• Radiation (ionizing radiation, artificial optical radiation and electromagnetic fields): A medical examination should be performed if you are exposed to radiation exceeding dose limits (see working with radiation sources), or if a risk assessment shows that your work may risk health. The medical examination should be performed before the dangerous work starts. For more information about ionising sources, optical sources and electromagnetic fields, see working with radiation sources and optical radiation sources and eye examinations. Working with ionising radiation may also require registration in the exposure index.
  • Diving: Ahealth certificate is mandatory, according to §26-11 and §26-42 in the Regulation concerning the performance of work (in Norwegian).
  • Mining or stone work: Mining, including testing, cleaning and securing. Loading and transport of blasted rock at the work site is included. NTNU must keep an index of employees and students who are exposed to hazardous substances during rock work.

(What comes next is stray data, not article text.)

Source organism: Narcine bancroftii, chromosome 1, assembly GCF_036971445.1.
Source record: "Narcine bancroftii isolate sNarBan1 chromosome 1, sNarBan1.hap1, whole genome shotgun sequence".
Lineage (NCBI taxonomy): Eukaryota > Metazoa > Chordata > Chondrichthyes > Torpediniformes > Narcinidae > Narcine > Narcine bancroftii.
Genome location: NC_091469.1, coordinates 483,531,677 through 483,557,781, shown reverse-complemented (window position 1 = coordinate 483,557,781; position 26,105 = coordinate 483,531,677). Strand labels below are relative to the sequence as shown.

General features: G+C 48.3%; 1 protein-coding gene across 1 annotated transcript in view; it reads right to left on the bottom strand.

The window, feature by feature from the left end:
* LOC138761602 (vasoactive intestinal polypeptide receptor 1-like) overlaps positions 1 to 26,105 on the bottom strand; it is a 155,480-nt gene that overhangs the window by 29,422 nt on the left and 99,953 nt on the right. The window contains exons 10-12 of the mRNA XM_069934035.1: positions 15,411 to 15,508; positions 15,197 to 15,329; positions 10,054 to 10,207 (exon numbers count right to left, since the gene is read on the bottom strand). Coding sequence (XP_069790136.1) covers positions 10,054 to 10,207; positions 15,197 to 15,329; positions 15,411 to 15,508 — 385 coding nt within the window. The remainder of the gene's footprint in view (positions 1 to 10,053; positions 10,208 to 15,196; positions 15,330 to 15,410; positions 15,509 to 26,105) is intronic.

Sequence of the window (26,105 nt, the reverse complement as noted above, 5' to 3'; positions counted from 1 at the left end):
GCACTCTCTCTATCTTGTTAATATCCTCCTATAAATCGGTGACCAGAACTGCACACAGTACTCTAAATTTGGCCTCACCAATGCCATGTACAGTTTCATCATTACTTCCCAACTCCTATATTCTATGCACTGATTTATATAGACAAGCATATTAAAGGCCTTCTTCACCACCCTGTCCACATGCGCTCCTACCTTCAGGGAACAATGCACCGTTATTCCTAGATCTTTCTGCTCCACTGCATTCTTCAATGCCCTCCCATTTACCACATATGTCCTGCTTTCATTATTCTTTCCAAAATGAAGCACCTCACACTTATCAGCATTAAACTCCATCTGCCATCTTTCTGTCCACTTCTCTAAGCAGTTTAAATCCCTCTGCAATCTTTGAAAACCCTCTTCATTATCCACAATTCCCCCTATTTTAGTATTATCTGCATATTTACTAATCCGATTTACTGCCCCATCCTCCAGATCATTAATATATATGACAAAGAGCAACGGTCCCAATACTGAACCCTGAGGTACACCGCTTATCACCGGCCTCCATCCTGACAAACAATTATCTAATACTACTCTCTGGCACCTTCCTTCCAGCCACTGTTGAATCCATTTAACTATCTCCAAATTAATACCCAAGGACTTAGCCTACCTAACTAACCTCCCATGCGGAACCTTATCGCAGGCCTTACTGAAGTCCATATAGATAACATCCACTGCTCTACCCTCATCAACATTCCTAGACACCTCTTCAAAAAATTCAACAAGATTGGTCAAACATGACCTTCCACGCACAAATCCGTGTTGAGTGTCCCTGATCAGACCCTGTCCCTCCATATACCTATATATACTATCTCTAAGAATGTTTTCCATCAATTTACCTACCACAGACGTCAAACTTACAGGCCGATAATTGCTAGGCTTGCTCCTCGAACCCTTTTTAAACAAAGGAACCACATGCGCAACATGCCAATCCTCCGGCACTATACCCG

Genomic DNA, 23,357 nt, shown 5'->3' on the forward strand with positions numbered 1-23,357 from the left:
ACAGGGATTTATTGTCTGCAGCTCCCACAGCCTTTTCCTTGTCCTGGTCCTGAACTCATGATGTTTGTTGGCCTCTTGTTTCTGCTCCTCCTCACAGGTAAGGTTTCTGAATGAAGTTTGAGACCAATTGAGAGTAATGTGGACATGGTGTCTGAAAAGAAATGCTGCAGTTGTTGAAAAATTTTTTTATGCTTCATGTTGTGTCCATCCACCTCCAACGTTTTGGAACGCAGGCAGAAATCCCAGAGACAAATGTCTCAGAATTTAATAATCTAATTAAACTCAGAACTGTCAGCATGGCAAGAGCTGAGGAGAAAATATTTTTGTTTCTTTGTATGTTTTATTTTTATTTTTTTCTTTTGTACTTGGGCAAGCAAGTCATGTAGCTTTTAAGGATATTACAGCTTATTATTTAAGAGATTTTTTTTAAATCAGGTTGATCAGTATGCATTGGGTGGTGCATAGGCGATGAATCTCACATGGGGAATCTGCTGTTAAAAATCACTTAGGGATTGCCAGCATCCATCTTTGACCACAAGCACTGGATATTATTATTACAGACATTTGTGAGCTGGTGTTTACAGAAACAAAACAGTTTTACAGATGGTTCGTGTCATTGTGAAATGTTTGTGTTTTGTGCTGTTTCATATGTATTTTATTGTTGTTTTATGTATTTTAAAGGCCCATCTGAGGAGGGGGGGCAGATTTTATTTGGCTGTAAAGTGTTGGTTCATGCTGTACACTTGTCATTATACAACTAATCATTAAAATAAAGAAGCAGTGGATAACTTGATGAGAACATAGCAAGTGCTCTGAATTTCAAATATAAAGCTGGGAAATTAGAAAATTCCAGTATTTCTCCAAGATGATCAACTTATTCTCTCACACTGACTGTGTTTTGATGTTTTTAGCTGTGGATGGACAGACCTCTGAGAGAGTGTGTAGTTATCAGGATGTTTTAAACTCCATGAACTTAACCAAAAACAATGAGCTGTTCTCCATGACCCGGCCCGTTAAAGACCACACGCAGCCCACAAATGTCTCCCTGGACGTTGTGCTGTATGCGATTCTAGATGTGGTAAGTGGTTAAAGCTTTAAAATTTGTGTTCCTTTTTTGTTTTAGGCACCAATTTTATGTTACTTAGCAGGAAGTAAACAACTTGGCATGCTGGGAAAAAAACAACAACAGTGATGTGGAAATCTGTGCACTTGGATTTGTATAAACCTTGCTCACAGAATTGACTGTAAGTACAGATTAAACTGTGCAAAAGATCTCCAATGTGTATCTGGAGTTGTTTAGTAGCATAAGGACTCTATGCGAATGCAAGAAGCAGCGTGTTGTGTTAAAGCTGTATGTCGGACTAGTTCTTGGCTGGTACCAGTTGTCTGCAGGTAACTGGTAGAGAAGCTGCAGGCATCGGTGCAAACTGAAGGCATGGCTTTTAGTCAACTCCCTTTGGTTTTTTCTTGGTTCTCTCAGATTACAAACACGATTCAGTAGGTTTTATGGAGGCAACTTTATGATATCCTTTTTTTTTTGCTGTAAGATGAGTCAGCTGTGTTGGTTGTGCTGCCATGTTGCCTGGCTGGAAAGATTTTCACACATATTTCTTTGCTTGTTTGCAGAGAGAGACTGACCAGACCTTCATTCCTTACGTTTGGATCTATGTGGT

You should be offered a medical examination if you:

  • Work during the night.
  • Are exposed to mechanical vibrations.
  • Are exposed to noise below the limit values (LEX, 8h = 80 dB eller LpC, peak =130 dB)


Line manager

Employees and students

The medical examination

  • Occupational Health Services should examine the employee/student or give the employee/student an appointment with the occupational physician or occupational health nurse. They should also inform the employee/student of possible protective measures.
  • Students on elementary courses who attend courses that imply working under conditions and circumstances that entitle them to a medical examination (laboratory courses or other kinds of practical training) may receive general information about health hazards and protective measures in a lecture.
  • Professional history, previous exposure and other work-related illnesses will be made note of.
  • The nature of the medical examination will depend on the type of exposure, e.g. hearing texts, spirometry, blood tests, eye examinations or chest X-rays.